John Lomax, impresario and folklorist.
John Lomax grew up on a farm hearing the songs of cowboys on the trails and also the songs of freed African American slaves. Something in those two experiences guided him through a life of preserving and valuing those two particular traditions. He was a man of his times, so his attitudes may not jibe with how we see race today; nevertheless, Lomax never wavered from believing that these two musical traditions were essential to the American character. We spent the morning at the Lomax collection at the University of Texas at Austin with John Wheat and folklorist Roger Renwick. They both have studied extensively the life and times of John Lomax and we were able to have a really interesting conversation and interview about the man and his work.
John Wheat is the curator of the Lomax collection at the University of Texas at Austin, and has been a great resource in understanding the life and times of John Lomax.
On the drive from Austin to Houston we listened to archival radio shows that were recorded by the Library of Congress narrated by John Lomax. The series The Ballad Hunter brilliantly and unabashedly laid out a rationale for the importance of folk creativity and what it means to a democratic nation to value the voice of the people. It’s an inspiring radio show that in our cynical world everyone today should hear.
Downtown Houston is not fun to drive into after the lovely Texas countryside full of spring blooming wildflowers. We checked into a big impersonal hotel and made our way to the offices of the Houston Press, a weekly hip tabloid. There we sat with the great grandson and namesake of our subject, John Nova Lomax. At 40 years old, Lomax is the past music editor for the paper and feels a deep connection to the Lomax name. He loves his city in all its diversity and creative talent and works to bring out the finest talent of Houston. He also has a keen interest in social justice and combines all to carry on the Lomax name.
- John Nova Lomax is a journalist for the Houston Press and writes extensively on the new music of Houston and the complexities of one of the most dynamic cities of our century.
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Tagged CityLore, cowboy music, Don Edwards, Gillette Brothers, hal cannon, John Lomax, John Lomax IV, John Nova Lomax, John Wheat, Roger Renwick, Steve Zeitlin, Taki Telonidis, the Ballad Hunter, western folklife center, western music
Don Edwards standing by his Texas Trail of Fame Star at the Stockyards in Fort Worth.
Taki Telonidis and I are in Texas for the week working on a radio documentary on the legacy of John Lomax, the first folklorist to record cowboy songs and other great American musical traditions. We’ve just been here a couple days but spent most of the first part of the trip with Don Edwards who showed us the Fort Worth Stockyards where Lomax recorded cowboys in 1909.On the second day, Don took us to Meridian, Texas, where Lomax grew up. Don was very generous with his time and talents.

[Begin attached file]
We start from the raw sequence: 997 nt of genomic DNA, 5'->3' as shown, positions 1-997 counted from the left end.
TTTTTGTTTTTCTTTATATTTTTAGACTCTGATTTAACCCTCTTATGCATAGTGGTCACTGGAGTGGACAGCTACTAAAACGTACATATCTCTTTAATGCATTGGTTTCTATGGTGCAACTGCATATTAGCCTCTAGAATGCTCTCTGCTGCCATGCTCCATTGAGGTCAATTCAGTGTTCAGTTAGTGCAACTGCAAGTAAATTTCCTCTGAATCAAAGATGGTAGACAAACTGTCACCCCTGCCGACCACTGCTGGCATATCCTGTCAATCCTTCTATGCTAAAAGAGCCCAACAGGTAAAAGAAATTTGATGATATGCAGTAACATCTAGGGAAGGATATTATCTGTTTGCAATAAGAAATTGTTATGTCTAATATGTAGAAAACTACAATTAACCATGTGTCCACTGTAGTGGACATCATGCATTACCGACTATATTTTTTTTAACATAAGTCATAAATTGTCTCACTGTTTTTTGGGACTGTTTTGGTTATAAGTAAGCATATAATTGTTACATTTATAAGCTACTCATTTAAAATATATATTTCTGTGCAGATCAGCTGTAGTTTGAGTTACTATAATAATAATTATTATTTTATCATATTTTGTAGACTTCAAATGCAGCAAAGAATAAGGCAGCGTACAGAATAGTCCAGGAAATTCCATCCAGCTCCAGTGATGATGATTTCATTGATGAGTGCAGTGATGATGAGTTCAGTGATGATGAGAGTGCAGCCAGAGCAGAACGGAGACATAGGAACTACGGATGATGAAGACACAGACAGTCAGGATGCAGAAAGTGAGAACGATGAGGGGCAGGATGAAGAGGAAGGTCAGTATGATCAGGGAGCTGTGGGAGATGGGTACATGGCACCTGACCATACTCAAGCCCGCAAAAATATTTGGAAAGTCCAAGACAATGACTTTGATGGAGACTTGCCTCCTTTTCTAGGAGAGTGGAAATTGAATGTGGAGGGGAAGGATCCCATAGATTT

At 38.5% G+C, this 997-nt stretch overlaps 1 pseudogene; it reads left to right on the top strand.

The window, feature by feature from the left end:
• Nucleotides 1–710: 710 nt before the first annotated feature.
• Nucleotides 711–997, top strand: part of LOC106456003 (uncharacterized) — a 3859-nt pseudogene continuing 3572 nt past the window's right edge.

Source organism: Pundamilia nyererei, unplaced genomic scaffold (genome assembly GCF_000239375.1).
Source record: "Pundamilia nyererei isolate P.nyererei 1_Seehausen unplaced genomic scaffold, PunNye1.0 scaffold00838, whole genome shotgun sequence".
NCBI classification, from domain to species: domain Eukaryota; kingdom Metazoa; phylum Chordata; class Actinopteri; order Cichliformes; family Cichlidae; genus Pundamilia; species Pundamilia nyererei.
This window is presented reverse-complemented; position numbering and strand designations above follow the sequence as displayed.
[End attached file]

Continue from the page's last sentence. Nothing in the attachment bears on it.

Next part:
Next stop was to visit Rooster Morris and his wife Jody Logsdon. These days Rooster is in the schools all the time talking to kids and playing his fiddle. It was really wonderful to see them and talk to Rooster about his great uncle, Jess Morris, who was recorded by Lomax and was a wonderful cowboy fiddler.
Cowboy fiddler and children's author Rooster Morris shows us his modern fiddle and tells us about his great uncle, Jess Morris who recorded the famous "Old Paint" for Lomax in the early days.
After that we interviewed a folklorist/historian/prison archivist who talked about Lomax’s recording of prison work music and discovering singers like Leadbelly. That was interesting too. Today we visit the Lomax archive at the University of Texas speaking to John Wheat and Roger Renwick. Then we drive to Houston to visit John Lomax IV who is a young music writer and great grandson of the original Lomax. We will have dinner with folklorist and friend Pat Jasper. On Thursday we spend the day with the Gillette Brothers in Crockett Texas and talk to them and members of the African American community about cowboy music, blues and folk music in East Texas.
Steve Zeitlin, director of CityLore, is co-producing this with us and he and Taki are then taking me back to the Dallas Airport where I have to fly home for a day to attend my brother in law’s funeral. I join them back in Louisiana on Saturday to record at Angola Prison where Lomax recorded Lomax and other Black musicians and singers.
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Tagged CityLore, cowboy music, Don Edwards, Gillette Brothers, hal cannon, Jess MorrisJohn Wheat, John Lomax, John Lomax IV, Roger Renwick, Rooster Morris, Steve Zeitlin, Taki Telonidis, western folklife center, western music